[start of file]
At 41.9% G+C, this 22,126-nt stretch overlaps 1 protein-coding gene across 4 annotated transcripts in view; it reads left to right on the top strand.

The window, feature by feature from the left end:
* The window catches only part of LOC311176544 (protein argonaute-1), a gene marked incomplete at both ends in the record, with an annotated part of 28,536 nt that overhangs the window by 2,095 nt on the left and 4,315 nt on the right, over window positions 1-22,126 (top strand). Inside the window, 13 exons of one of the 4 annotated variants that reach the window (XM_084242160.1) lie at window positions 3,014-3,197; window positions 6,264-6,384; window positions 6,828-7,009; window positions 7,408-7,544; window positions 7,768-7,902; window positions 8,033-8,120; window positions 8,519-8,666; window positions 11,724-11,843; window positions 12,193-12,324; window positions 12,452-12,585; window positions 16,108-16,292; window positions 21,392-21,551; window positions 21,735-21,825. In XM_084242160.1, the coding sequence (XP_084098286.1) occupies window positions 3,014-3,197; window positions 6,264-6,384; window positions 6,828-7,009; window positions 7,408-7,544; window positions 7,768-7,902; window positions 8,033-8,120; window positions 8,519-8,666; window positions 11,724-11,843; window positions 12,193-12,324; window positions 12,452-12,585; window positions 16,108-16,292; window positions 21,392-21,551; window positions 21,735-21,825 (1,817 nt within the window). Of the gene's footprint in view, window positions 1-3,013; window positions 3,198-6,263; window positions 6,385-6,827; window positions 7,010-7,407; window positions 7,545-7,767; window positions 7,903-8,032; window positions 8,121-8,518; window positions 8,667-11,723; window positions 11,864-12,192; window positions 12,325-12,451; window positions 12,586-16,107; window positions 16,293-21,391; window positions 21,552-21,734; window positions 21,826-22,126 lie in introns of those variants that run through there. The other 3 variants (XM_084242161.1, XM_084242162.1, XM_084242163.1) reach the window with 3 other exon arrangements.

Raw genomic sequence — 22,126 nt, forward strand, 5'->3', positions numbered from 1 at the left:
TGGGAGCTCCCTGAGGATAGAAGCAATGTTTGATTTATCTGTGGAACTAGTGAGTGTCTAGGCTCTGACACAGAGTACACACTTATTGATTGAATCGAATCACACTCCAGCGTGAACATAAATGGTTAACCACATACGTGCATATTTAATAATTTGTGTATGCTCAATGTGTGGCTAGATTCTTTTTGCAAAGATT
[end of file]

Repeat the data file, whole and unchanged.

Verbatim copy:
At 41.9% G+C, this 22,126-nt stretch overlaps 1 protein-coding gene across 4 annotated transcripts in view; it reads left to right on the top strand.

The window, feature by feature from the left end:
* The window catches only part of LOC311176544 (protein argonaute-1), a gene marked incomplete at both ends in the record, with an annotated part of 28,536 nt that overhangs the window by 2,095 nt on the left and 4,315 nt on the right, over window positions 1-22,126 (top strand). Inside the window, 13 exons of one of the 4 annotated variants that reach the window (XM_084242160.1) lie at window positions 3,014-3,197; window positions 6,264-6,384; window positions 6,828-7,009; window positions 7,408-7,544; window positions 7,768-7,902; window positions 8,033-8,120; window positions 8,519-8,666; window positions 11,724-11,843; window positions 12,193-12,324; window positions 12,452-12,585; window positions 16,108-16,292; window positions 21,392-21,551; window positions 21,735-21,825. In XM_084242160.1, the coding sequence (XP_084098286.1) occupies window positions 3,014-3,197; window positions 6,264-6,384; window positions 6,828-7,009; window positions 7,408-7,544; window positions 7,768-7,902; window positions 8,033-8,120; window positions 8,519-8,666; window positions 11,724-11,843; window positions 12,193-12,324; window positions 12,452-12,585; window positions 16,108-16,292; window positions 21,392-21,551; window positions 21,735-21,825 (1,817 nt within the window). Of the gene's footprint in view, window positions 1-3,013; window positions 3,198-6,263; window positions 6,385-6,827; window positions 7,010-7,407; window positions 7,545-7,767; window positions 7,903-8,032; window positions 8,121-8,518; window positions 8,667-11,723; window positions 11,864-12,192; window positions 12,325-12,451; window positions 12,586-16,107; window positions 16,293-21,391; window positions 21,552-21,734; window positions 21,826-22,126 lie in introns of those variants that run through there. The other 3 variants (XM_084242161.1, XM_084242162.1, XM_084242163.1) reach the window with 3 other exon arrangements.

Raw genomic sequence — 22,126 nt, forward strand, 5'->3', positions numbered from 1 at the left:
TGGGAGCTCCCTGAGGATAGAAGCAATGTTTGATTTATCTGTGGAACTAGTGAGTGTCTAGGCTCTGACACAGAGTACACACTTATTGATTGAATCGAATCACACTCCAGCGTGAACATAAATGGTTAACCACATACGTGCATATTTAATAATTTGTGTATGCTCAATGTGTGGCTAGATTCTTTTTGCAAAGATT